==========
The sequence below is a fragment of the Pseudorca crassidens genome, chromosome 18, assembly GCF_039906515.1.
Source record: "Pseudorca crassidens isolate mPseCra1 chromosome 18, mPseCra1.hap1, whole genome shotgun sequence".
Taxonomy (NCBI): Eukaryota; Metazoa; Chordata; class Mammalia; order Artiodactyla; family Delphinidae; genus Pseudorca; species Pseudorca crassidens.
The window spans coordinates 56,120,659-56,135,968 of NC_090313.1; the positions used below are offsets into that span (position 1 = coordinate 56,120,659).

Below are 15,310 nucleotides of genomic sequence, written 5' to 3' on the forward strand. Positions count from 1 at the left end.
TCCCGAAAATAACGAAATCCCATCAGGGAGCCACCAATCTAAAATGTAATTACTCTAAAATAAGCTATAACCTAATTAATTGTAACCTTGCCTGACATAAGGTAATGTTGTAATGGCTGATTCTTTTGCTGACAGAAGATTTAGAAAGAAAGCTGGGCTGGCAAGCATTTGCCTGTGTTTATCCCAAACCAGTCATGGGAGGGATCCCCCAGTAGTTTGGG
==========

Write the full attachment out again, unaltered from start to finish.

The sequence below is a fragment of the Pseudorca crassidens genome, chromosome 18, assembly GCF_039906515.1.
Source record: "Pseudorca crassidens isolate mPseCra1 chromosome 18, mPseCra1.hap1, whole genome shotgun sequence".
Taxonomy (NCBI): Eukaryota; Metazoa; Chordata; class Mammalia; order Artiodactyla; family Delphinidae; genus Pseudorca; species Pseudorca crassidens.
The window spans coordinates 56,120,659-56,135,968 of NC_090313.1; the positions used below are offsets into that span (position 1 = coordinate 56,120,659).

Below are 15,310 nucleotides of genomic sequence, written 5' to 3' on the forward strand. Positions count from 1 at the left end.
TCCCGAAAATAACGAAATCCCATCAGGGAGCCACCAATCTAAAATGTAATTACTCTAAAATAAGCTATAACCTAATTAATTGTAACCTTGCCTGACATAAGGTAATGTTGTAATGGCTGATTCTTTTGCTGACAGAAGATTTAGAAAGAAAGCTGGGCTGGCAAGCATTTGCCTGTGTTTATCCCAAACCAGTCATGGGAGGGATCCCCCAGTAGTTTGGG